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Business, the economy, and events that influence them. Presented by American Public Media.

04/24/2018: How'd interest rates get this high?

2 hours ago

(Markets Edition) A key benchmark for interest rates in America — the government's 10-year Treasury note — just crossed above 3 percent since the first time since 2013. We'll talk with economist Julia Coronado about some of the causes for this increase. Afterwards, we'll look at the disparities between the rich and poor in oil-rich Midland, Texas — an area where the median household income  is $70,000. Plus: A look at the quarterly earnings report of Google's parent company, Alphabet.

Torrance Neal cleans rooms at the Doubletree hotel in downtown Midland, Texas, but he considers it a side gig.

“This is my part-time job," Neal explained while on a break in the hotel lobby. "My night job is more my full-time job because I’m the operations manager for a cleaning company." 

Steel may be on the menu at the state dinner

5 hours ago

French President Emmanuel Macron is pushing for a permanent exemption from tariffs for the European Union.  Today will be the second day of Macron’s three-day state visit, and the biggest event will be the first state dinner since President Donald Trump took office 15 months ago. But it won’t be all glitz and glam. Macron is here to make a deal that will keep Trump from starting a potential trade war with Europe.

Click the audio player above to hear the full story. 

04/24/2018: Globalism is facing a global backlash

6 hours ago

(U.S. Edition) As French President Emmanuel Macron prepares to meet with President Trump at the White House today, we'll discuss what's on the agenda. A major item you can expect: steel and aluminium tariffs. Afterwards, we'll look at how smaller banks are restructuring to get away from tougher Federal Reserve regulation, and then we'll talk with political scientist Ian Bremmer — founder of the political risk consultancy The Eurasia Group — about why he thinks globalism has failed. 

(Global Edition) From the BBC World Service … Iran’s president today warned of “severe consequences” if President Trump pulls America out of the nuclear deal Iran signed with global leaders in 2015. Can French President Emmanuel Macron talk the American leader into staying in the pact during his state visit? Then, a report from McKinsey says Asian countries could add $4.5 trillion to their collective annual GDP by getting more women in the workplace.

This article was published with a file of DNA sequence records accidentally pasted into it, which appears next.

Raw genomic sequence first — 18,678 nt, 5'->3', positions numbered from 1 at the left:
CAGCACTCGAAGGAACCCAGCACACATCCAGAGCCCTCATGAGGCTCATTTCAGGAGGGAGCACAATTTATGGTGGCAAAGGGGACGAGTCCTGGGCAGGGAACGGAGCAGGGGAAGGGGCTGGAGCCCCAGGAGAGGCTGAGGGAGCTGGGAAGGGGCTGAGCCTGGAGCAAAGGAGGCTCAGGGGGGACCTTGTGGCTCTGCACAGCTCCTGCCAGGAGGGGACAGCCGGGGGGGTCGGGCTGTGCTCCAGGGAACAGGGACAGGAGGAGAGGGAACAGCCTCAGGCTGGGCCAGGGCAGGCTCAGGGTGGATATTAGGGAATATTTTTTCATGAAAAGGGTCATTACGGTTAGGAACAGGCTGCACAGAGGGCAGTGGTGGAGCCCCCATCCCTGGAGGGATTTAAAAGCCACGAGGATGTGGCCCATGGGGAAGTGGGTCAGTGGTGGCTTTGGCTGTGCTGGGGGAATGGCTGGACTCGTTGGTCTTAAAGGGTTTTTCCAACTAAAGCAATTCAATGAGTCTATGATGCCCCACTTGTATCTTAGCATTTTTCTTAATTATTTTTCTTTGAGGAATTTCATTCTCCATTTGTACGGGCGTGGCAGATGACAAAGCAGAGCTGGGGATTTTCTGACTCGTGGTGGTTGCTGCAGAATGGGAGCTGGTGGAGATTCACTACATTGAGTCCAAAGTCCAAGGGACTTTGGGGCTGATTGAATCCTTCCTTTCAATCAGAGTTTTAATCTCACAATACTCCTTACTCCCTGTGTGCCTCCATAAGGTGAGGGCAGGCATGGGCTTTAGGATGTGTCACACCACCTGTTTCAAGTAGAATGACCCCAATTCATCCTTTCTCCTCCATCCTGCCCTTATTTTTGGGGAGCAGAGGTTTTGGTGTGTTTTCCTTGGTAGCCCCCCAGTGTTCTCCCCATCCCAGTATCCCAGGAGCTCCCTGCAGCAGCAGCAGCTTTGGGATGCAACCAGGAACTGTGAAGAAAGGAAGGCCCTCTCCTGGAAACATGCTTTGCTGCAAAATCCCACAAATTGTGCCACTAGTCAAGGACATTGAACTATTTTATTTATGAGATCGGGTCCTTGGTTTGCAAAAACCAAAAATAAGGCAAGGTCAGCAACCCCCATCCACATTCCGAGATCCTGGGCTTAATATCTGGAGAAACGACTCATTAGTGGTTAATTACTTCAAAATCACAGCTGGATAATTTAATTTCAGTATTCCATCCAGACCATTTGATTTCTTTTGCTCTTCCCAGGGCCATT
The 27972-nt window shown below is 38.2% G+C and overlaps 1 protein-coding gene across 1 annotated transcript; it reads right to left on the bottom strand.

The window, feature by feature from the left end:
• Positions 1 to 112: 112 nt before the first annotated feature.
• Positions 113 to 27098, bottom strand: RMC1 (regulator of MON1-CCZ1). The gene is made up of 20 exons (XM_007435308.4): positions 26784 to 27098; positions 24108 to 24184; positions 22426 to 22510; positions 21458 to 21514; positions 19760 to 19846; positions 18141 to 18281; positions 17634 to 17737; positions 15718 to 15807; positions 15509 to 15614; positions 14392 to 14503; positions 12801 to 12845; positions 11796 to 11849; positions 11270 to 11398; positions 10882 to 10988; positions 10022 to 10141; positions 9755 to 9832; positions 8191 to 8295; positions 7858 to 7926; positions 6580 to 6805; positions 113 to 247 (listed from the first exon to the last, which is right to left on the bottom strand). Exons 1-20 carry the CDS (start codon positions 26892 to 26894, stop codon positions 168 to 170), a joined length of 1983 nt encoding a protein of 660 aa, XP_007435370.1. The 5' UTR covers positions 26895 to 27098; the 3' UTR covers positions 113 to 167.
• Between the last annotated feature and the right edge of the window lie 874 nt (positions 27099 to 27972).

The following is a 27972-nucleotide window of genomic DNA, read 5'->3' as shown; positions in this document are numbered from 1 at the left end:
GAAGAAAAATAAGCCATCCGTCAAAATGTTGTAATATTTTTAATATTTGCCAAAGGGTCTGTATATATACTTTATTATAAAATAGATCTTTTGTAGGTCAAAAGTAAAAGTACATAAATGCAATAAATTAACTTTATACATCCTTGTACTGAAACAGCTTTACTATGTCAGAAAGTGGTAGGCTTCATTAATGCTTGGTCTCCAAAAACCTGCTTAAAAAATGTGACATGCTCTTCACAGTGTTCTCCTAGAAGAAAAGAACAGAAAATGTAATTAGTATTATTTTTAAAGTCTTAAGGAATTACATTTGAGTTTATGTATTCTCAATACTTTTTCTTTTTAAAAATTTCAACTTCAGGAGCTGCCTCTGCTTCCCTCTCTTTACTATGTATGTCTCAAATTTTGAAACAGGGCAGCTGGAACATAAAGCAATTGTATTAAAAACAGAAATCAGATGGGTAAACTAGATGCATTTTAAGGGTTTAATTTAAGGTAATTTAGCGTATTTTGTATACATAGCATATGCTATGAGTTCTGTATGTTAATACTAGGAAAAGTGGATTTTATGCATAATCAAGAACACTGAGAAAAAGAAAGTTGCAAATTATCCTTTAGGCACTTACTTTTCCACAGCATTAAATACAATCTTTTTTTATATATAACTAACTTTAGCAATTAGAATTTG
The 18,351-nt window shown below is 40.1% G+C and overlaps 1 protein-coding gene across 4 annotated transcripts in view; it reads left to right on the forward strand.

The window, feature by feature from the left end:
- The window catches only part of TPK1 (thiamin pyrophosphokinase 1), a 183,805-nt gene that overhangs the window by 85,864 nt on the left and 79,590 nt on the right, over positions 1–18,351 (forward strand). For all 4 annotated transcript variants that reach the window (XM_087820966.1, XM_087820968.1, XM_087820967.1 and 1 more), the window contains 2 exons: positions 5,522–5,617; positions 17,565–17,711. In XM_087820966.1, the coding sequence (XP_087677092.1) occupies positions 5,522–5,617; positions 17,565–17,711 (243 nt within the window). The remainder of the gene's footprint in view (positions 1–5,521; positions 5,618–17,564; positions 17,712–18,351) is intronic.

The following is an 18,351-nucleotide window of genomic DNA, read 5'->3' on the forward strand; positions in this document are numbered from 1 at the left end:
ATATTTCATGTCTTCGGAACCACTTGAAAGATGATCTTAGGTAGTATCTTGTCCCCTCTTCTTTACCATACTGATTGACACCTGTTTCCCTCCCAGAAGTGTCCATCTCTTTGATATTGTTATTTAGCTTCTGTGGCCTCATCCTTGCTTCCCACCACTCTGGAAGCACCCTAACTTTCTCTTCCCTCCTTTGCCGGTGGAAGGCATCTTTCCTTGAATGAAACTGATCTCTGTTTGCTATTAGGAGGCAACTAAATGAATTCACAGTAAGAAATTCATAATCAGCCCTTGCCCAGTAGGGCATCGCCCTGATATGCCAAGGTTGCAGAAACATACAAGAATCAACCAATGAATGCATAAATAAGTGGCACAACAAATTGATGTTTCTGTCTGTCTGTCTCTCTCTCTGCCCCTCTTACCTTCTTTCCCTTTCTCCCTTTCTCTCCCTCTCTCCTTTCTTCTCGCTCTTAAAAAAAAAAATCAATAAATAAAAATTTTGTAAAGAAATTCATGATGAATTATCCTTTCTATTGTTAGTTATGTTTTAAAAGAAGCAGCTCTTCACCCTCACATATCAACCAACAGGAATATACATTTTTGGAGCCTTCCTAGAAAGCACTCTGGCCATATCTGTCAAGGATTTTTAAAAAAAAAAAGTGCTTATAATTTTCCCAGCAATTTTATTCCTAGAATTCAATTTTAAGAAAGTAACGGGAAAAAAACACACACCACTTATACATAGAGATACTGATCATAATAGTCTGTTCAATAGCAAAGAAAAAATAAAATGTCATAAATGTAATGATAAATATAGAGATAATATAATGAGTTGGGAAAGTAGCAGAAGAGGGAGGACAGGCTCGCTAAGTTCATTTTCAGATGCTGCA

Is globalism a failed policy?

7 hours ago

In the last few years, protectionist-driven political campaigns and policies have gained popularity in countries like the United States, Britain and France. Globalism, on the other hand, has more detractors than supporters these days. Does this mean that globalism has failed the world's citizens, and if so, how? 

04/24/2018: Can states regulate the internet?

7 hours ago

The days are numbered for federal net neutrality regulations. In response, some states are working on their own versions to prevent internet service providers (ISP) from blocking, slowing or charging more for some web traffic. Oregon, Washington and several other states have made new rules, but a bill working its way through the California legislature would go the furthest. Marketplace Tech host Molly Wood spoke with Ryan Singel, a media and strategy fellow at Stanford Law School, about how a state can regulate a business that crosses state lines.


Forget comic book movies — in Hollywood, horror pays

17 hours ago

In Hollywood, horror pays. And the reason might have more to do with how cheap these films are to make relative to their production costs. Movies like John Krasinki's "The Quiet Place" continue to sell tickets weeks after the premiere weekend. So far, "A Quiet Place" has made more than $130 million at the box office, and that's on a $17 million production budget.

Despite documented risks to people and wildlife, a controversial pesticide has escaped regulation under the Environmental Protection Agency under the Trump administration and now may receive additional protections from Congress.

The history of the song "Louie Louie"

20 hours ago

Back in the 1960s, the FBI starts hearing about a song with filthy lyrics. Lyrics so dirty that they launched an 18-month investigation to prove how obscene that song really is.

Three nights and days I sailed the sea

Me think of girl constantly 

On the ship, I dream she there

I smell the rose in her hair 

Louie Louie, oh no, me gotta go, yeah, yeah, yeah, yeah, yeah, baby 

04/23/2018: The cost of money

22 hours ago